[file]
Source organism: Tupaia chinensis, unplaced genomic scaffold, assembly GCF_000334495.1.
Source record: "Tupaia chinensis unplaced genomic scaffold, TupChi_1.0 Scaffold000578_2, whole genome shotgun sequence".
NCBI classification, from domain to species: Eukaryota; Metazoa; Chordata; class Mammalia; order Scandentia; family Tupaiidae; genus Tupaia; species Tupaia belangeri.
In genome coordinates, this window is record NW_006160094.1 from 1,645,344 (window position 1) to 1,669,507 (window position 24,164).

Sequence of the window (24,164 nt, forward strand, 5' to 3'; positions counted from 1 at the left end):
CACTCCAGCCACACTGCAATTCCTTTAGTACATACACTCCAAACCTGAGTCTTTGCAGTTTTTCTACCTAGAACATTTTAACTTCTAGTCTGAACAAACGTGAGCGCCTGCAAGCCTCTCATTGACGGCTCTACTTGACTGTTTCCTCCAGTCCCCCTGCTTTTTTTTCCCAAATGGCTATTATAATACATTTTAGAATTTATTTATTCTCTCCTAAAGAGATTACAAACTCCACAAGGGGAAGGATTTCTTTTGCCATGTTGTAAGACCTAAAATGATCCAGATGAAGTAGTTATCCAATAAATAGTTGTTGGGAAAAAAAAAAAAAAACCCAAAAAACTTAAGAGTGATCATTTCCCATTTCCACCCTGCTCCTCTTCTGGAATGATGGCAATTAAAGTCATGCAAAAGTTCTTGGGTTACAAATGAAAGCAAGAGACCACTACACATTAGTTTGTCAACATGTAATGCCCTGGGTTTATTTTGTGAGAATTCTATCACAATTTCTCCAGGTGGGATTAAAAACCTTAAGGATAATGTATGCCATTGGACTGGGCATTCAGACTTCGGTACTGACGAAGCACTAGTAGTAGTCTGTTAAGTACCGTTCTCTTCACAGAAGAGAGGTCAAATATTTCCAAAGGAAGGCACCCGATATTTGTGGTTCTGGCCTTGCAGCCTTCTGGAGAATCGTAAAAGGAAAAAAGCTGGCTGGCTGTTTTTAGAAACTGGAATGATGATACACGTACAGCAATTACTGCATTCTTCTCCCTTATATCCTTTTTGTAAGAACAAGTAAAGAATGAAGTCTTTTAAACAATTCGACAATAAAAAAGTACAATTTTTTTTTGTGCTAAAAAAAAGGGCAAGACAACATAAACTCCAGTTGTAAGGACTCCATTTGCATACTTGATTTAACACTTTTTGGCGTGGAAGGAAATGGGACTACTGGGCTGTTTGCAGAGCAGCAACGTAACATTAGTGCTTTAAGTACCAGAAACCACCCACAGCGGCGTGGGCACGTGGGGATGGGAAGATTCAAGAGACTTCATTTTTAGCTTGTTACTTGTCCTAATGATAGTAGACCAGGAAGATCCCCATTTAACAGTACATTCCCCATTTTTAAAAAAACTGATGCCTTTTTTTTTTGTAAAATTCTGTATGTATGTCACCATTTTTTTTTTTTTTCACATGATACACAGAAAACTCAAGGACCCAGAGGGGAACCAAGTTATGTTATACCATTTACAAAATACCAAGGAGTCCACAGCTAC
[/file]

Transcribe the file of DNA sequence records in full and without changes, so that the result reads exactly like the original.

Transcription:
Source organism: Tupaia chinensis, unplaced genomic scaffold, assembly GCF_000334495.1.
Source record: "Tupaia chinensis unplaced genomic scaffold, TupChi_1.0 Scaffold000578_2, whole genome shotgun sequence".
NCBI classification, from domain to species: Eukaryota; Metazoa; Chordata; class Mammalia; order Scandentia; family Tupaiidae; genus Tupaia; species Tupaia belangeri.
In genome coordinates, this window is record NW_006160094.1 from 1,645,344 (window position 1) to 1,669,507 (window position 24,164).

Sequence of the window (24,164 nt, forward strand, 5' to 3'; positions counted from 1 at the left end):
CACTCCAGCCACACTGCAATTCCTTTAGTACATACACTCCAAACCTGAGTCTTTGCAGTTTTTCTACCTAGAACATTTTAACTTCTAGTCTGAACAAACGTGAGCGCCTGCAAGCCTCTCATTGACGGCTCTACTTGACTGTTTCCTCCAGTCCCCCTGCTTTTTTTTCCCAAATGGCTATTATAATACATTTTAGAATTTATTTATTCTCTCCTAAAGAGATTACAAACTCCACAAGGGGAAGGATTTCTTTTGCCATGTTGTAAGACCTAAAATGATCCAGATGAAGTAGTTATCCAATAAATAGTTGTTGGGAAAAAAAAAAAAAAACCCAAAAAACTTAAGAGTGATCATTTCCCATTTCCACCCTGCTCCTCTTCTGGAATGATGGCAATTAAAGTCATGCAAAAGTTCTTGGGTTACAAATGAAAGCAAGAGACCACTACACATTAGTTTGTCAACATGTAATGCCCTGGGTTTATTTTGTGAGAATTCTATCACAATTTCTCCAGGTGGGATTAAAAACCTTAAGGATAATGTATGCCATTGGACTGGGCATTCAGACTTCGGTACTGACGAAGCACTAGTAGTAGTCTGTTAAGTACCGTTCTCTTCACAGAAGAGAGGTCAAATATTTCCAAAGGAAGGCACCCGATATTTGTGGTTCTGGCCTTGCAGCCTTCTGGAGAATCGTAAAAGGAAAAAAGCTGGCTGGCTGTTTTTAGAAACTGGAATGATGATACACGTACAGCAATTACTGCATTCTTCTCCCTTATATCCTTTTTGTAAGAACAAGTAAAGAATGAAGTCTTTTAAACAATTCGACAATAAAAAAGTACAATTTTTTTTTGTGCTAAAAAAAAGGGCAAGACAACATAAACTCCAGTTGTAAGGACTCCATTTGCATACTTGATTTAACACTTTTTGGCGTGGAAGGAAATGGGACTACTGGGCTGTTTGCAGAGCAGCAACGTAACATTAGTGCTTTAAGTACCAGAAACCACCCACAGCGGCGTGGGCACGTGGGGATGGGAAGATTCAAGAGACTTCATTTTTAGCTTGTTACTTGTCCTAATGATAGTAGACCAGGAAGATCCCCATTTAACAGTACATTCCCCATTTTTAAAAAAACTGATGCCTTTTTTTTTTGTAAAATTCTGTATGTATGTCACCATTTTTTTTTTTTTTCACATGATACACAGAAAACTCAAGGACCCAGAGGGGAACCAAGTTATGTTATACCATTTACAAAATACCAAGGAGTCCACAGCTAC